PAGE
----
President Trump tried to nip a New Cold War in the bud, but that was not in the interest of the power and profit of the military/security complex which desperately needs the "Russian threat" as its raison d'etre.
Stephen Cohen, myself and a few others expressed concern that the tensions between the two nuclear powers were being driven to more dangerous highs than ever existed during the 20th century Cold War. Many websites joined in debunking the orchestrated Russiagate fabrication.
To discredit these voices, a new website, PropOrNot, suddenly appeared with a list of 200 "Russian agents/dupes." Those of us who had raised red flags about Russiagate and the worsening of tensions were on the list. The Washington Post gave the accusation credibility by reporting the PropOrNot accusation that those who dissented from a hostile policy toward Russia were "Putin agents."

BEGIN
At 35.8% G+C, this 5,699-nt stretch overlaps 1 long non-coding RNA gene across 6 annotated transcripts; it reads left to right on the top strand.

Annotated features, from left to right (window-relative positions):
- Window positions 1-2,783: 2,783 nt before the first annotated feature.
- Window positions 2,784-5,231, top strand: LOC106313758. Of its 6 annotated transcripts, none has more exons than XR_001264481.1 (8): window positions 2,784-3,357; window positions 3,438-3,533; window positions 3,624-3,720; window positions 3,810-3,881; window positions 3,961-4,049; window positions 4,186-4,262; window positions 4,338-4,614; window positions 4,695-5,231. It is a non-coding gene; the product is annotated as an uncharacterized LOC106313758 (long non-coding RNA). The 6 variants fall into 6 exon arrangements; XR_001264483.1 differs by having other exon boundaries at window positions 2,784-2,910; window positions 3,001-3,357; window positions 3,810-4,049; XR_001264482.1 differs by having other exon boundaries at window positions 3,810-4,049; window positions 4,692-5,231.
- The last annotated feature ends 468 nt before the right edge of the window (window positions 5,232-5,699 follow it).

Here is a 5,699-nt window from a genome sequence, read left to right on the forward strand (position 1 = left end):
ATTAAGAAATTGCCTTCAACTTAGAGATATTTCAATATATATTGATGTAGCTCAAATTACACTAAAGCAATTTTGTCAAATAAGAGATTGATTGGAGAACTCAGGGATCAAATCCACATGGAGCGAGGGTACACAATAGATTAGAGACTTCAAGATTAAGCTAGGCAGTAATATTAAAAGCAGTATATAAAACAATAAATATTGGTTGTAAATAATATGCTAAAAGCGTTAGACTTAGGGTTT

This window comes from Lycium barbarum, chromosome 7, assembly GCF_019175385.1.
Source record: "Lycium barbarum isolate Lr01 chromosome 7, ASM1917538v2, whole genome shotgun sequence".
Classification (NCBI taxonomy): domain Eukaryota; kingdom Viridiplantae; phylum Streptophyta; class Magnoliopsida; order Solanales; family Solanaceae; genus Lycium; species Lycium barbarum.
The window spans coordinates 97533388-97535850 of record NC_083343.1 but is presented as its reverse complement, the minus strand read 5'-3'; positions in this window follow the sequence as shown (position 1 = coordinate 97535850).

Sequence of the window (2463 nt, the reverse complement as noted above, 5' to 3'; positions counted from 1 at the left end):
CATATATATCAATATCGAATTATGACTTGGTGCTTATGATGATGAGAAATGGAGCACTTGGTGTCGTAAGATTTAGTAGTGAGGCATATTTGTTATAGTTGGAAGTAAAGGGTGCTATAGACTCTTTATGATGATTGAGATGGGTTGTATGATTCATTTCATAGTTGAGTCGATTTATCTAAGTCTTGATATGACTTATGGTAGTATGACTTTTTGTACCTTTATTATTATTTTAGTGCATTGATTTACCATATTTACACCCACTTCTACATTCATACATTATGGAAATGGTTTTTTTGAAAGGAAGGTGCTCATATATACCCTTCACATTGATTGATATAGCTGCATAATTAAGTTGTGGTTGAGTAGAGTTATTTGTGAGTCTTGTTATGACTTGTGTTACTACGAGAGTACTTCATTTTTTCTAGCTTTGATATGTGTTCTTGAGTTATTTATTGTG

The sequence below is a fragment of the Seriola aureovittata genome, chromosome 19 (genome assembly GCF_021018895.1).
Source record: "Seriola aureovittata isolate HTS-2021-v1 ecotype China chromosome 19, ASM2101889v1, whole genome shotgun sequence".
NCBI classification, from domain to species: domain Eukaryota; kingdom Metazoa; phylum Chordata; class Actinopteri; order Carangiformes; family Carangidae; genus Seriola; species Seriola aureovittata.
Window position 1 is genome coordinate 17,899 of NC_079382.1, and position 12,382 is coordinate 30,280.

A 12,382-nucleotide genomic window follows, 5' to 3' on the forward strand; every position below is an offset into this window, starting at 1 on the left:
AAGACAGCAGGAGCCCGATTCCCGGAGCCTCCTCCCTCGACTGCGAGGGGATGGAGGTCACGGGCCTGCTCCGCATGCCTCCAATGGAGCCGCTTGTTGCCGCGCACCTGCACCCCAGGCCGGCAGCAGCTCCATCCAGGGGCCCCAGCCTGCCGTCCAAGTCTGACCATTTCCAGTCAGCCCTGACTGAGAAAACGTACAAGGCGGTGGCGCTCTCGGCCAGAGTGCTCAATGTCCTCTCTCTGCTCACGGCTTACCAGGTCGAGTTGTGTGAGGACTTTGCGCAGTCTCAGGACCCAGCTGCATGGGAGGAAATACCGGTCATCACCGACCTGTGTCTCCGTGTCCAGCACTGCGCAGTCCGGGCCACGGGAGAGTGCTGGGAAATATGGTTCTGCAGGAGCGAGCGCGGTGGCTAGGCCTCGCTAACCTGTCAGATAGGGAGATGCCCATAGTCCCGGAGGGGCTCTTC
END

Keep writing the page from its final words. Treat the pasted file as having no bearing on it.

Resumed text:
A number of the falsely accused websites were intimidated and abandoned the truth. CounterPunch went even further. It dropped its best and most incisive writers—people such as Mike Whitney and Diana Johnstone. CounterPunch, which had once collected, published, and marketed a collection of my essays as a book, suddenly discovered that it preferred fiction over fact. Other websites that had religiously reproduced all of my columns now became selective about which parts of the official narrative they would permit to be examined on their sites. This was, perhaps, the beginning of the movement to de-platform all who challenge the narrative.